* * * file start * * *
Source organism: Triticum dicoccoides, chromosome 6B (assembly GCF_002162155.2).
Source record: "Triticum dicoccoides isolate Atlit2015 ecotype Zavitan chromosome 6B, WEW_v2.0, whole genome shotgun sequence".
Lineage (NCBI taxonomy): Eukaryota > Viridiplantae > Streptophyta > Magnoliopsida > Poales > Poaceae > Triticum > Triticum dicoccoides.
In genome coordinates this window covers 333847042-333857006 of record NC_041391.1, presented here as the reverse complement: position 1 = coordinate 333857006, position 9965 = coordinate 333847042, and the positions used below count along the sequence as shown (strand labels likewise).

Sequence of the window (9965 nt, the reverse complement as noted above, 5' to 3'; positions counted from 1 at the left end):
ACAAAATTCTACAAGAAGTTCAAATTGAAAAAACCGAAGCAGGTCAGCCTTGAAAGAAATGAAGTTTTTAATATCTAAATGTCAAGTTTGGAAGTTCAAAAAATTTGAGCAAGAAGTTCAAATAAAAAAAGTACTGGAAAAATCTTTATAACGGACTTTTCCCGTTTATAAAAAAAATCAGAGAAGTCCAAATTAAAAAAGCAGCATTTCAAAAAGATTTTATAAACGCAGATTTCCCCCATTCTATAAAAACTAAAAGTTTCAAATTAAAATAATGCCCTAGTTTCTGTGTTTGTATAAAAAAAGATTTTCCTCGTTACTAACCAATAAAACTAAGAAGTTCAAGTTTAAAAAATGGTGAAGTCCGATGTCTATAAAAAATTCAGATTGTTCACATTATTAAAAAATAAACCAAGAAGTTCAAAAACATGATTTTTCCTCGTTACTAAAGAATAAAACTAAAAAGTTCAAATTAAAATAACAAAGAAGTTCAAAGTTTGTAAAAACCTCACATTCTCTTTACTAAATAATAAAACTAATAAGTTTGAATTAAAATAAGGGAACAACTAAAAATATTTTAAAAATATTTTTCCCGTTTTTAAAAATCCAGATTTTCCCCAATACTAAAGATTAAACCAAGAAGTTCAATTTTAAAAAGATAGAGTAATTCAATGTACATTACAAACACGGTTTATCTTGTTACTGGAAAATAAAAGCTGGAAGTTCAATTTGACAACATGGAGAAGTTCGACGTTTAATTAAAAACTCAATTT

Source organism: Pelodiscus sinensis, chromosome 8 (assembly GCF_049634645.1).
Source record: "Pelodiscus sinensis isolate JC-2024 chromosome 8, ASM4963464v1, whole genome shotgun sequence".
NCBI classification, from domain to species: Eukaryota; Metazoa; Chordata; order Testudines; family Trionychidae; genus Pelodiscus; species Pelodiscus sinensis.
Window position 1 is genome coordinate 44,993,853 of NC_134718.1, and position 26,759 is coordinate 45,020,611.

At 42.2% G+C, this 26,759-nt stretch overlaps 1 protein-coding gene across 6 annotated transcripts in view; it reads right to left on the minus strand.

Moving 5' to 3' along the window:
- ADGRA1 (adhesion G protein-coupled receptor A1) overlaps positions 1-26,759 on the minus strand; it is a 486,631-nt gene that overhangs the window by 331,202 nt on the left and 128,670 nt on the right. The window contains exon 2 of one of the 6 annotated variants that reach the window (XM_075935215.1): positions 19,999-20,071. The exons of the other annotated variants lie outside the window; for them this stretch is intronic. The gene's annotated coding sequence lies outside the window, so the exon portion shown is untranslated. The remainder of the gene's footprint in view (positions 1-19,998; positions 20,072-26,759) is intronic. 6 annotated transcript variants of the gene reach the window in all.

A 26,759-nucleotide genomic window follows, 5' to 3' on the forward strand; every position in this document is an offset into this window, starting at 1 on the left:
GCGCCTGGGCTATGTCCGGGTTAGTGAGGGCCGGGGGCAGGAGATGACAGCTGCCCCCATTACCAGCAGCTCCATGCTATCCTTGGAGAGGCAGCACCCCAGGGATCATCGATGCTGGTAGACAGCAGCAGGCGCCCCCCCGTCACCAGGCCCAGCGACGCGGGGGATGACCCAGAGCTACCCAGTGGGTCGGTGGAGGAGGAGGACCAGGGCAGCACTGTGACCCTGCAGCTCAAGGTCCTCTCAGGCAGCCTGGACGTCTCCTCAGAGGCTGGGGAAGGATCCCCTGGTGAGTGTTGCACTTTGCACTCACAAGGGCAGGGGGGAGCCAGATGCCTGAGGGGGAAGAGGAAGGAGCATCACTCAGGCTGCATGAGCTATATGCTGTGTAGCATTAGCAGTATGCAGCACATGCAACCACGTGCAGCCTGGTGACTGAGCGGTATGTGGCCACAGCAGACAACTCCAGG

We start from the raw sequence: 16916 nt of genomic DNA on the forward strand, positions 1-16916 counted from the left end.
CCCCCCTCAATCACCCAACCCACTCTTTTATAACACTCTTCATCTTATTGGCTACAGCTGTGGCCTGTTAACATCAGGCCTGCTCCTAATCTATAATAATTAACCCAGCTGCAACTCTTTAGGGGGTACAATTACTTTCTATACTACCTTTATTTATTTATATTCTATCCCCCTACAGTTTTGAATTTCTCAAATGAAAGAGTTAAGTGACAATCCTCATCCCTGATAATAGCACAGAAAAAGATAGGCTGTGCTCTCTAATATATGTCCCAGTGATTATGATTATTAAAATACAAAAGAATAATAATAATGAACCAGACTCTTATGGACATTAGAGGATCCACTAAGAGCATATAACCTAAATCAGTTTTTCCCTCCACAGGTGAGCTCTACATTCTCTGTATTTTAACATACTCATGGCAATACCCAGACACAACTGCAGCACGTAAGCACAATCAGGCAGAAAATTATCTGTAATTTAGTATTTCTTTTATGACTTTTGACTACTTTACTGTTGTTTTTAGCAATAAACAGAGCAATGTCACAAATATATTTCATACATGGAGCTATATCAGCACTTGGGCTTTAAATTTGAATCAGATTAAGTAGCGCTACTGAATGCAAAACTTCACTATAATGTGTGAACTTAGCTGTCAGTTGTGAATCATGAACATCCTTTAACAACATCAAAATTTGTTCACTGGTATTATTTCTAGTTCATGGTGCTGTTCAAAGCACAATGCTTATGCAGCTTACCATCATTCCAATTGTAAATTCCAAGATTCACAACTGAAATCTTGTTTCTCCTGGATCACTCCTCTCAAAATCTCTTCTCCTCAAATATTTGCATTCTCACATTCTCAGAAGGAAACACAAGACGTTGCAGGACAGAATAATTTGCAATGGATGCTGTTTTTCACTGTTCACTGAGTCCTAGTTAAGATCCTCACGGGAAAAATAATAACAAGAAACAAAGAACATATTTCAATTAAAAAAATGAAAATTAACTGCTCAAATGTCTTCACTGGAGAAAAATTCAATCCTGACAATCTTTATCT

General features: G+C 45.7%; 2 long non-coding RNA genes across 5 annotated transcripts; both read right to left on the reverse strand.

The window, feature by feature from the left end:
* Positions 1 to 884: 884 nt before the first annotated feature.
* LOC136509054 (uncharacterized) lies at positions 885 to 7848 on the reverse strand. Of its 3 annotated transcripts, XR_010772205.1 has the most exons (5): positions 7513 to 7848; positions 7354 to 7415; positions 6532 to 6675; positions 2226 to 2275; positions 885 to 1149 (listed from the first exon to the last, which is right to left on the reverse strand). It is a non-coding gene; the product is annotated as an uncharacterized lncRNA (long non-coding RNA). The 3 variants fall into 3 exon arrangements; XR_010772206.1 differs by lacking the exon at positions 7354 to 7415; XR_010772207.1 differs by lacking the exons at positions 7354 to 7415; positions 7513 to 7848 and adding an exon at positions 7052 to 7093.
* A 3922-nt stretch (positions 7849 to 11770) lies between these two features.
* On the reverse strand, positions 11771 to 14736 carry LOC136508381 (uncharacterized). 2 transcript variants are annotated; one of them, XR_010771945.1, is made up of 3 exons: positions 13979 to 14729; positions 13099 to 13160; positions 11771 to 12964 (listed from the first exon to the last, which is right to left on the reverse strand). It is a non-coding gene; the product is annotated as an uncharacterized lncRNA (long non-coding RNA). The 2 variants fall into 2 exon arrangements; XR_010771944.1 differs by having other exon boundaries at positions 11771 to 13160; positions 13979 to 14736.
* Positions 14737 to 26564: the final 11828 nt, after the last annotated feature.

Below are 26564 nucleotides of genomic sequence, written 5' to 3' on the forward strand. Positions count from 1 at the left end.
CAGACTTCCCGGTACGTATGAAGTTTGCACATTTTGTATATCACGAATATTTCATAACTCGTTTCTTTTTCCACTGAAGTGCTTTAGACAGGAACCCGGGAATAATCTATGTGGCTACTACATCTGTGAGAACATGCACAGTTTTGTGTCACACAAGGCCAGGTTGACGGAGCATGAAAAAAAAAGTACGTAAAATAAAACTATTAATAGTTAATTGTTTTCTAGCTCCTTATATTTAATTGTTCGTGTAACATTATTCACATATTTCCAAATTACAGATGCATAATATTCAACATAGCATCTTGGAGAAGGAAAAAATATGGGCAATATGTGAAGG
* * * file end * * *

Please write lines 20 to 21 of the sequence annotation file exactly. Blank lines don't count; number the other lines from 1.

* Positions 1 to 884: 884 nt before the first annotated feature.
* LOC136509054 (uncharacterized) lies at positions 885 to 7848 on the reverse strand. Of its 3 annotated transcripts, XR_010772205.1 has the most exons (5): positions 7513 to 7848; positions 7354 to 7415; positions 6532 to 6675; positions 2226 to 2275; positions 885 to 1149 (listed from the first exon to the last, which is right to left on the reverse strand). It is a non-coding gene; the product is annotated as an uncharacterized lncRNA (long non-coding RNA). The 3 variants fall into 3 exon arrangements; XR_010772206.1 differs by lacking the exon at positions 7354 to 7415; XR_010772207.1 differs by lacking the exons at positions 7354 to 7415; positions 7513 to 7848 and adding an exon at positions 7052 to 7093.